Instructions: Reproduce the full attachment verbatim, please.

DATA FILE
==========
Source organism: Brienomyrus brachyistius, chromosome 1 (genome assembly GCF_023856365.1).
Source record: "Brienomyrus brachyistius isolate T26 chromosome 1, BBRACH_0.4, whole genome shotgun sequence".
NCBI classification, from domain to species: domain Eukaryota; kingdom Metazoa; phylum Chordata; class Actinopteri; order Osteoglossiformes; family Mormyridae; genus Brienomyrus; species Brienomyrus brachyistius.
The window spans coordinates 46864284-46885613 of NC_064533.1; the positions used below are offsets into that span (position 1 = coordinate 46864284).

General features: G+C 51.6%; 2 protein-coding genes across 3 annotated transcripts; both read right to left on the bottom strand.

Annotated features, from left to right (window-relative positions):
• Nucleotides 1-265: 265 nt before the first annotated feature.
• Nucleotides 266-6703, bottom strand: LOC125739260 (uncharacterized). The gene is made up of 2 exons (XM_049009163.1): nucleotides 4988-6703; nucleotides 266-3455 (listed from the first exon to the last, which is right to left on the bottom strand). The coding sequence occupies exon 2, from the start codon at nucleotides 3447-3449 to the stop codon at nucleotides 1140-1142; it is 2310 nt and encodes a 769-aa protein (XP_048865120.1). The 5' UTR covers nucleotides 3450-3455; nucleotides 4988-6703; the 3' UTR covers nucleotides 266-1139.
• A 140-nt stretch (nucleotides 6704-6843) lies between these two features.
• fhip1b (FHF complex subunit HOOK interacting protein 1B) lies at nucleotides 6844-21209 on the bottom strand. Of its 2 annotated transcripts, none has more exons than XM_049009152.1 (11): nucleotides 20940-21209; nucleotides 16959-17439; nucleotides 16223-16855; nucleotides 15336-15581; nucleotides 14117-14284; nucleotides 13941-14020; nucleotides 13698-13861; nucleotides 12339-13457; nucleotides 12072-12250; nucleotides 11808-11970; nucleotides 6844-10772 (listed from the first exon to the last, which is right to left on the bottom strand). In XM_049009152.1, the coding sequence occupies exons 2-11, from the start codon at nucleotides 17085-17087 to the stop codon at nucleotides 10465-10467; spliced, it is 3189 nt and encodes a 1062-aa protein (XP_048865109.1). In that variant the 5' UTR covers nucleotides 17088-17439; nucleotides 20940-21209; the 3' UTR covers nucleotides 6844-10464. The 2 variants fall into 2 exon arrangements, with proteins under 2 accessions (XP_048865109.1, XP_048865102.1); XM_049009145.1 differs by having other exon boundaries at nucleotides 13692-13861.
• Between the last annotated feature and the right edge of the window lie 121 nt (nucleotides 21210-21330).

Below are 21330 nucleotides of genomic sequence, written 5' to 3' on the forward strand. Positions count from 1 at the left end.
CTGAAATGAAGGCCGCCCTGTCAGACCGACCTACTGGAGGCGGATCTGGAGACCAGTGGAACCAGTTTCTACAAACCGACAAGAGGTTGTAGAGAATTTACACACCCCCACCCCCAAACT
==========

Source organism: Brienomyrus brachyistius, chromosome 1 (genome assembly GCF_023856365.1).
Source record: "Brienomyrus brachyistius isolate T26 chromosome 1, BBRACH_0.4, whole genome shotgun sequence".
NCBI classification, from domain to species: domain Eukaryota; kingdom Metazoa; phylum Chordata; class Actinopteri; order Osteoglossiformes; family Mormyridae; genus Brienomyrus; species Brienomyrus brachyistius.
The window spans coordinates 46864284-46885613 of NC_064533.1; the positions used below are offsets into that span (position 1 = coordinate 46864284).

General features: G+C 51.6%; 2 protein-coding genes across 3 annotated transcripts; both read right to left on the bottom strand.

Annotated features, from left to right (window-relative positions):
• Nucleotides 1-265: 265 nt before the first annotated feature.
• Nucleotides 266-6703, bottom strand: LOC125739260 (uncharacterized). The gene is made up of 2 exons (XM_049009163.1): nucleotides 4988-6703; nucleotides 266-3455 (listed from the first exon to the last, which is right to left on the bottom strand). The coding sequence occupies exon 2, from the start codon at nucleotides 3447-3449 to the stop codon at nucleotides 1140-1142; it is 2310 nt and encodes a 769-aa protein (XP_048865120.1). The 5' UTR covers nucleotides 3450-3455; nucleotides 4988-6703; the 3' UTR covers nucleotides 266-1139.
• A 140-nt stretch (nucleotides 6704-6843) lies between these two features.
• fhip1b (FHF complex subunit HOOK interacting protein 1B) lies at nucleotides 6844-21209 on the bottom strand. Of its 2 annotated transcripts, none has more exons than XM_049009152.1 (11): nucleotides 20940-21209; nucleotides 16959-17439; nucleotides 16223-16855; nucleotides 15336-15581; nucleotides 14117-14284; nucleotides 13941-14020; nucleotides 13698-13861; nucleotides 12339-13457; nucleotides 12072-12250; nucleotides 11808-11970; nucleotides 6844-10772 (listed from the first exon to the last, which is right to left on the bottom strand). In XM_049009152.1, the coding sequence occupies exons 2-11, from the start codon at nucleotides 17085-17087 to the stop codon at nucleotides 10465-10467; spliced, it is 3189 nt and encodes a 1062-aa protein (XP_048865109.1). In that variant the 5' UTR covers nucleotides 17088-17439; nucleotides 20940-21209; the 3' UTR covers nucleotides 6844-10464. The 2 variants fall into 2 exon arrangements, with proteins under 2 accessions (XP_048865109.1, XP_048865102.1); XM_049009145.1 differs by having other exon boundaries at nucleotides 13692-13861.
• Between the last annotated feature and the right edge of the window lie 121 nt (nucleotides 21210-21330).

Below are 21330 nucleotides of genomic sequence, written 5' to 3' on the forward strand. Positions count from 1 at the left end.
CTGAAATGAAGGCCGCCCTGTCAGACCGACCTACTGGAGGCGGATCTGGAGACCAGTGGAACCAGTTTCTACAAACCGACAAGAGGTTGTAGAGAATTTACACACCCCCACCCCCAAACT